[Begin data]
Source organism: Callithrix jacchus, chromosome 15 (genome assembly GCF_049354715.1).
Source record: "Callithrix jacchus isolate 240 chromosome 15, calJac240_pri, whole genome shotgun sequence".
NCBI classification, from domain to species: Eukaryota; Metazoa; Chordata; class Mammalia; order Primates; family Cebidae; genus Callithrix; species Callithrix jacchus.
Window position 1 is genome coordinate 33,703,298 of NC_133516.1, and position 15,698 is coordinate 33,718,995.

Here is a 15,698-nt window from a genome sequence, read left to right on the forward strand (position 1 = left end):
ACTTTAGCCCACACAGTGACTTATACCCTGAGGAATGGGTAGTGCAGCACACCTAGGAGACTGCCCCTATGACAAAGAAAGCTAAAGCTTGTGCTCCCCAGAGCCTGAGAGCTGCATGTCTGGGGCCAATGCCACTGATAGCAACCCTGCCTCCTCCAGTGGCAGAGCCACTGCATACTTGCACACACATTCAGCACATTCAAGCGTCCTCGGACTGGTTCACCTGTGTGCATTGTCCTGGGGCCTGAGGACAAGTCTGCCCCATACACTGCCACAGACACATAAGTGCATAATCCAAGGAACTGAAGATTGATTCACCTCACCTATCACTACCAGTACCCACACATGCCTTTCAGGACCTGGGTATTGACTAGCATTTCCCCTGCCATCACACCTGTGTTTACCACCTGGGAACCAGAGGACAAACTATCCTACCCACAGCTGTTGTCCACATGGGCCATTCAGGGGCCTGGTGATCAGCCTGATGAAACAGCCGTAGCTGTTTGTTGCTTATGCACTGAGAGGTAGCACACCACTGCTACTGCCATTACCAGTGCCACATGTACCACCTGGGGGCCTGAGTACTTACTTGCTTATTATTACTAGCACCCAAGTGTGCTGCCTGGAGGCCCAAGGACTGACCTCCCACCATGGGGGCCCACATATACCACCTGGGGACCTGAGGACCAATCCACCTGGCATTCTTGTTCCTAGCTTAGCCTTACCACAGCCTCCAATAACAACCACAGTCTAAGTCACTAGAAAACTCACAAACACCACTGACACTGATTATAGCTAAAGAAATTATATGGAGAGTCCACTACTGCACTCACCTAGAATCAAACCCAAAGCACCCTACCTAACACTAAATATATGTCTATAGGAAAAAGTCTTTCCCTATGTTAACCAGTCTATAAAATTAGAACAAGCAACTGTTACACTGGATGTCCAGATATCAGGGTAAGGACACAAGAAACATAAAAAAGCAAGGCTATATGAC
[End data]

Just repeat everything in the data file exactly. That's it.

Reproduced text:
Source organism: Callithrix jacchus, chromosome 15 (genome assembly GCF_049354715.1).
Source record: "Callithrix jacchus isolate 240 chromosome 15, calJac240_pri, whole genome shotgun sequence".
NCBI classification, from domain to species: Eukaryota; Metazoa; Chordata; class Mammalia; order Primates; family Cebidae; genus Callithrix; species Callithrix jacchus.
Window position 1 is genome coordinate 33,703,298 of NC_133516.1, and position 15,698 is coordinate 33,718,995.

Here is a 15,698-nt window from a genome sequence, read left to right on the forward strand (position 1 = left end):
ACTTTAGCCCACACAGTGACTTATACCCTGAGGAATGGGTAGTGCAGCACACCTAGGAGACTGCCCCTATGACAAAGAAAGCTAAAGCTTGTGCTCCCCAGAGCCTGAGAGCTGCATGTCTGGGGCCAATGCCACTGATAGCAACCCTGCCTCCTCCAGTGGCAGAGCCACTGCATACTTGCACACACATTCAGCACATTCAAGCGTCCTCGGACTGGTTCACCTGTGTGCATTGTCCTGGGGCCTGAGGACAAGTCTGCCCCATACACTGCCACAGACACATAAGTGCATAATCCAAGGAACTGAAGATTGATTCACCTCACCTATCACTACCAGTACCCACACATGCCTTTCAGGACCTGGGTATTGACTAGCATTTCCCCTGCCATCACACCTGTGTTTACCACCTGGGAACCAGAGGACAAACTATCCTACCCACAGCTGTTGTCCACATGGGCCATTCAGGGGCCTGGTGATCAGCCTGATGAAACAGCCGTAGCTGTTTGTTGCTTATGCACTGAGAGGTAGCACACCACTGCTACTGCCATTACCAGTGCCACATGTACCACCTGGGGGCCTGAGTACTTACTTGCTTATTATTACTAGCACCCAAGTGTGCTGCCTGGAGGCCCAAGGACTGACCTCCCACCATGGGGGCCCACATATACCACCTGGGGACCTGAGGACCAATCCACCTGGCATTCTTGTTCCTAGCTTAGCCTTACCACAGCCTCCAATAACAACCACAGTCTAAGTCACTAGAAAACTCACAAACACCACTGACACTGATTATAGCTAAAGAAATTATATGGAGAGTCCACTACTGCACTCACCTAGAATCAAACCCAAAGCACCCTACCTAACACTAAATATATGTCTATAGGAAAAAGTCTTTCCCTATGTTAACCAGTCTATAAAATTAGAACAAGCAACTGTTACACTGGATGTCCAGATATCAGGGTAAGGACACAAGAAACATAAAAAAGCAAGGCTATATGAC